By Tom D Gnagey
It is reported that Alfred Hitchcock loved the short story as a literary medium because it lends itself so well to creating unforeseen twists. Here are six hints for creating short stories with a twist.
Writing Stories With A Twist: Hint ONE:
There is something I call ‘reader investment’ that applies when considering the ideal length for stories with a twist. In book length pieces, readers become firmly attached to character and the trend of the story. To disrupt or violate all that at the end with a twist, which denies all that, can be disappointing and even distressful for many readers. (The Sting, is a masterful and notable exception.) In shorter pieces the reader investment doesn’t get a chance to configure itself, so the twist doesn’t disrupt the reader and, in fact, will typically be enjoyed as an unforeseen delight.
Writing Stories With A Twist: Hint TWO:
In, perhaps, a clumsy way of stating it, the final twist must not be illogically born from the early plot, character traits, and motivation, but neither must it be in any way telegraphed ahead of its presentation. I enjoy writing Hitchcock type stories. My goal is always to introduce the twist at the last possible moment – in the final sentence and even better, in the final few words of the final sentence. I typically spend more time creating the presentation of the twist than I do writing the rest of the piece. The author must have the twist clearly in mid from the outset. It is the target toward which he writes.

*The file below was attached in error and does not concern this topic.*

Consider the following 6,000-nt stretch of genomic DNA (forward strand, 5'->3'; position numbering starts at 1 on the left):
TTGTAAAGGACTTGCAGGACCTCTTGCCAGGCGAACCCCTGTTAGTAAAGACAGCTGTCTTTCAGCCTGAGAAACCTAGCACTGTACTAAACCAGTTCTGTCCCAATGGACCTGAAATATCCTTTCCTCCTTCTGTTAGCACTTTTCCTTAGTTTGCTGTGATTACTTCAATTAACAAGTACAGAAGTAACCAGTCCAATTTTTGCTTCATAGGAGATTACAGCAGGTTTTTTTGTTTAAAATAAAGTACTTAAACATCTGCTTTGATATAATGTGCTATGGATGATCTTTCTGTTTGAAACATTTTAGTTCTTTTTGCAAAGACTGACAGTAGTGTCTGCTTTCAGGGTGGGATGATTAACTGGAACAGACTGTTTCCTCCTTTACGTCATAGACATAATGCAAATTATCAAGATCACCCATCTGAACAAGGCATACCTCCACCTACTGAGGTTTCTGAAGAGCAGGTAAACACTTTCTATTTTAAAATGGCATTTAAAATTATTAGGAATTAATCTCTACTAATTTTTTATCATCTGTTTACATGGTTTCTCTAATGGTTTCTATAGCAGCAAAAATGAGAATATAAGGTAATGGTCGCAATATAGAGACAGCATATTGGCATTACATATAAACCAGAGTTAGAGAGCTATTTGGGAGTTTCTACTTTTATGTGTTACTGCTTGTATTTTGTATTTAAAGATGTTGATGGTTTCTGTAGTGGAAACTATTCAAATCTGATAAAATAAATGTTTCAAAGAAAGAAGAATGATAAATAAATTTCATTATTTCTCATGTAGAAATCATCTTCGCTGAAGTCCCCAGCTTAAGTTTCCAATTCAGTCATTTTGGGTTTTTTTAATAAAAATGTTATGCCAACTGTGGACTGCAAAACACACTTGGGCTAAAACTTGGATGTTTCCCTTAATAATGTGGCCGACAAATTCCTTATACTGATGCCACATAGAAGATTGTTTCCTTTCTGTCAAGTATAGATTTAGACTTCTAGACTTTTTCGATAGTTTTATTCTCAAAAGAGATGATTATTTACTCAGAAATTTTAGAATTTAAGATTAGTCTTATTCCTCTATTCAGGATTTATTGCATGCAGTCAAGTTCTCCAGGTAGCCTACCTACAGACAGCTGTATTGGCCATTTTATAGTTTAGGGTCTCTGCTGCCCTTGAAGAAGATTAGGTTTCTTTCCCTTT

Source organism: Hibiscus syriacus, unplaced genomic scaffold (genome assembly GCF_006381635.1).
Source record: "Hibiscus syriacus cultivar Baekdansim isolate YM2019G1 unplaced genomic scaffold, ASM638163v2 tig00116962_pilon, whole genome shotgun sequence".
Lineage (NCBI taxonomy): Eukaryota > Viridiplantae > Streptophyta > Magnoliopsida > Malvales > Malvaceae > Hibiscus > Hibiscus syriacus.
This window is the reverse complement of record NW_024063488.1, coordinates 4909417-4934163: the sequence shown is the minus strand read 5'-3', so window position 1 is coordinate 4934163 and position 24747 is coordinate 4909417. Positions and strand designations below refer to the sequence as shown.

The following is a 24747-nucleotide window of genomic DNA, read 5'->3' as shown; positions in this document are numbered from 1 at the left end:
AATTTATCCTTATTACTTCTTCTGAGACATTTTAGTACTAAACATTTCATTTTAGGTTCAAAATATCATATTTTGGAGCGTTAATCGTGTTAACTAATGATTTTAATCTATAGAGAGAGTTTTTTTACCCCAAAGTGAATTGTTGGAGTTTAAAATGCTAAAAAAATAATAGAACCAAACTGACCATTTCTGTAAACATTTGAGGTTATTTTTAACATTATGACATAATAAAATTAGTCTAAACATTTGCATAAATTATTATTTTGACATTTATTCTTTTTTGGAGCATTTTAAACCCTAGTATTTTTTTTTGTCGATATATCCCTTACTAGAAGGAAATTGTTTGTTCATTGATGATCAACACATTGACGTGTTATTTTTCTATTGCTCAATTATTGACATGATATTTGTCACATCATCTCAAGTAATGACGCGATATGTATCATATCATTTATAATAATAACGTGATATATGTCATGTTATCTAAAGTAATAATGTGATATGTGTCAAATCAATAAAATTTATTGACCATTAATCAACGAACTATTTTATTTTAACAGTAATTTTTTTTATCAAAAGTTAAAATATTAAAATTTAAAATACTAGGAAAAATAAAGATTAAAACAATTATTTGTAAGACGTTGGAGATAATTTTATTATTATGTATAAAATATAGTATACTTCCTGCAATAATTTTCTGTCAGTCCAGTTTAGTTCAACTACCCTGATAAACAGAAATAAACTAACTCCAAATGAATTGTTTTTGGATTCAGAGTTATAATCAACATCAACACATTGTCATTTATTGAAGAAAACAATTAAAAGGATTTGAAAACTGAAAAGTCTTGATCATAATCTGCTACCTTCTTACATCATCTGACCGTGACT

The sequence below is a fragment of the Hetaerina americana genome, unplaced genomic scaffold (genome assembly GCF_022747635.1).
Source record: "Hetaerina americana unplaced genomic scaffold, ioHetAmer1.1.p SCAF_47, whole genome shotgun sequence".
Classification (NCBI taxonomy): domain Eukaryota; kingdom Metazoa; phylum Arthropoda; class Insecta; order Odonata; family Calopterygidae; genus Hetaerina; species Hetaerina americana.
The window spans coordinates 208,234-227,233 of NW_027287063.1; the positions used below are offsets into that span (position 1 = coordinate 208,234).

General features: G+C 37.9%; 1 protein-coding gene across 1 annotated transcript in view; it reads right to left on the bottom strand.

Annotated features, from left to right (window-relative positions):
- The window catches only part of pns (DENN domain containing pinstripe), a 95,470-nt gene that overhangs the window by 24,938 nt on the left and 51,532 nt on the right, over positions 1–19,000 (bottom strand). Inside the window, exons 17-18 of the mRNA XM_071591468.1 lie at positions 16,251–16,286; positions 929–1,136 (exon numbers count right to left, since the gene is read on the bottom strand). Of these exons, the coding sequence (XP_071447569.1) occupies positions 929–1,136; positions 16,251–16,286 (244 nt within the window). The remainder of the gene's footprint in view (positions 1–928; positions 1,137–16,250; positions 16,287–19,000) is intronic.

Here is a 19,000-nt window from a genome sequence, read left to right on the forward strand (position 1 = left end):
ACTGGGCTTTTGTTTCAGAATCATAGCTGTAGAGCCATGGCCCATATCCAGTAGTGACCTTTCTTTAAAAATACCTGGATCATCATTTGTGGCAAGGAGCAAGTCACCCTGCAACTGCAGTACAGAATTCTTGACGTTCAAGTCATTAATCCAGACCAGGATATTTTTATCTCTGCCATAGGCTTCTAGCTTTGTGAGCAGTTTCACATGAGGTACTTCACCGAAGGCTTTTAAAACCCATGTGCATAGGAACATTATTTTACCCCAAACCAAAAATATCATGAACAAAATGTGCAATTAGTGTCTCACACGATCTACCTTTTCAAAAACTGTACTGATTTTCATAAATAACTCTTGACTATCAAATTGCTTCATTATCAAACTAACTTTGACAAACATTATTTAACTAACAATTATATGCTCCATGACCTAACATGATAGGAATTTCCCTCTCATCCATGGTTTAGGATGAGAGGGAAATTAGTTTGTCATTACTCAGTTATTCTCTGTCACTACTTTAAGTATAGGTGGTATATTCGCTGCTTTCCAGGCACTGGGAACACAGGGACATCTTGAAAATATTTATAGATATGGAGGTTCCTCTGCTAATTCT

Writing Stories With A Twist: Hint THREE:
Most of the story must be a subtle diversion away from the final twist. It does not dare be obvious. It does not dare raise a red flag (or even a pale pink one) in the reader’s mind. There must be nothing to suggest that the story is not proceeding to what seems like its logical or legitimate conclusion – even if that will not specifically be fully understood. (Why read any story if you know how it will end?)
Writing Stories With A Twist: Hint FOUR:
It is more acceptable to make a bad guy into a good guy as the twist, than a good guy into a bad guy. It can be done with care and planning but it takes great skill. It is human nature to not want good things to turn sour. This is extremely important when planning short stories with a twist.
Writing Stories With A Twist: Hint FIVE:
Always make certain your story delivers the twist without making the reader feel betrayed. I have shelved a number of stories because in the end I couldn’t find a way to overcome that obvious betrayal factor.
Writing Stories With A Twist: Hint SIX:
Spend lots of time reading and analyzing the all important structure of Hitchcock type short stories. You’ll find a large number by merely Googling ‘short stories with at twist’.
A great short story, which delivers an acceptable and unexpected twist is perhaps the most difficult from of story to pull off successfully. Happy writing!
Tom Gnagey is a successful, long time, writer with more than 100 original books and 350 stories in his personally published bibliography (seven pen names). He has rewritten dozens manuscripts for others. His education includes degrees in psychology, education, and philosophy. Tom is a nationally known speaker and creative writing teacher. For FREE SAMPLES of his stories and information about his Writing Rx services go to http://www.TomsBookNook.com now.
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